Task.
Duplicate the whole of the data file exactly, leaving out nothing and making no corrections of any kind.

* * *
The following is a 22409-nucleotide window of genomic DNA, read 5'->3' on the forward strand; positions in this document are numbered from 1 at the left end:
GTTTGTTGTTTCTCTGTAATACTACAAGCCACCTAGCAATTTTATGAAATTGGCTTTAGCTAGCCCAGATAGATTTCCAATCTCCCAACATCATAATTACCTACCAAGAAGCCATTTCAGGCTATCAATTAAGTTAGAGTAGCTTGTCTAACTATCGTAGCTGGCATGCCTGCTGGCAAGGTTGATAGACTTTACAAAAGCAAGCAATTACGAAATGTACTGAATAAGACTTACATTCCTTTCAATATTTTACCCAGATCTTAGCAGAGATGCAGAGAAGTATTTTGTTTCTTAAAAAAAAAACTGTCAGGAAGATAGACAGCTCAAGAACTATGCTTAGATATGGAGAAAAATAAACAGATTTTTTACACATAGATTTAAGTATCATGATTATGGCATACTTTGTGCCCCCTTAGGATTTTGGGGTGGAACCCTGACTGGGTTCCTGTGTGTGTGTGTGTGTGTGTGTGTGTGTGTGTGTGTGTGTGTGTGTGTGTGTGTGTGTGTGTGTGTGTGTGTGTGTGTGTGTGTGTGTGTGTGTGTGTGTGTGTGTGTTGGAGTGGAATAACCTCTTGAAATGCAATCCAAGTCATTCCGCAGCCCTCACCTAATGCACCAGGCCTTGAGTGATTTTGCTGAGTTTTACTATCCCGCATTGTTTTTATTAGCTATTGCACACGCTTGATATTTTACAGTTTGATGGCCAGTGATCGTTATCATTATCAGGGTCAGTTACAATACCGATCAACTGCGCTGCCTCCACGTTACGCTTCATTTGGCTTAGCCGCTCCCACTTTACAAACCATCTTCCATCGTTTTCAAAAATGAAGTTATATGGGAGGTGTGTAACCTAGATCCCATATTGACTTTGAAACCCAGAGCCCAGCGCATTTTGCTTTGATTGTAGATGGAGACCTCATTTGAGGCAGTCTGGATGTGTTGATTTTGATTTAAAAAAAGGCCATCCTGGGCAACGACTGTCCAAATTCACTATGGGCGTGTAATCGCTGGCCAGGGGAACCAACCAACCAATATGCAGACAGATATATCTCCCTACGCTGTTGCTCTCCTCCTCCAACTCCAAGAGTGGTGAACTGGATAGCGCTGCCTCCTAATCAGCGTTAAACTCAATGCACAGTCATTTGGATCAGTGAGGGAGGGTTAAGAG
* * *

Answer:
The following is a 22409-nucleotide window of genomic DNA, read 5'->3' on the forward strand; positions in this document are numbered from 1 at the left end:
GTTTGTTGTTTCTCTGTAATACTACAAGCCACCTAGCAATTTTATGAAATTGGCTTTAGCTAGCCCAGATAGATTTCCAATCTCCCAACATCATAATTACCTACCAAGAAGCCATTTCAGGCTATCAATTAAGTTAGAGTAGCTTGTCTAACTATCGTAGCTGGCATGCCTGCTGGCAAGGTTGATAGACTTTACAAAAGCAAGCAATTACGAAATGTACTGAATAAGACTTACATTCCTTTCAATATTTTACCCAGATCTTAGCAGAGATGCAGAGAAGTATTTTGTTTCTTAAAAAAAAAACTGTCAGGAAGATAGACAGCTCAAGAACTATGCTTAGATATGGAGAAAAATAAACAGATTTTTTACACATAGATTTAAGTATCATGATTATGGCATACTTTGTGCCCCCTTAGGATTTTGGGGTGGAACCCTGACTGGGTTCCTGTGTGTGTGTGTGTGTGTGTGTGTGTGTGTGTGTGTGTGTGTGTGTGTGTGTGTGTGTGTGTGTGTGTGTGTGTGTGTGTGTGTGTGTGTGTGTGTGTGTGTGTGTGTTGGAGTGGAATAACCTCTTGAAATGCAATCCAAGTCATTCCGCAGCCCTCACCTAATGCACCAGGCCTTGAGTGATTTTGCTGAGTTTTACTATCCCGCATTGTTTTTATTAGCTATTGCACACGCTTGATATTTTACAGTTTGATGGCCAGTGATCGTTATCATTATCAGGGTCAGTTACAATACCGATCAACTGCGCTGCCTCCACGTTACGCTTCATTTGGCTTAGCCGCTCCCACTTTACAAACCATCTTCCATCGTTTTCAAAAATGAAGTTATATGGGAGGTGTGTAACCTAGATCCCATATTGACTTTGAAACCCAGAGCCCAGCGCATTTTGCTTTGATTGTAGATGGAGACCTCATTTGAGGCAGTCTGGATGTGTTGATTTTGATTTAAAAAAAGGCCATCCTGGGCAACGACTGTCCAAATTCACTATGGGCGTGTAATCGCTGGCCAGGGGAACCAACCAACCAATATGCAGACAGATATATCTCCCTACGCTGTTGCTCTCCTCCTCCAACTCCAAGAGTGGTGAACTGGATAGCGCTGCCTCCTAATCAGCGTTAAACTCAATGCACAGTCATTTGGATCAGTGAGGGAGGGTTAAGAG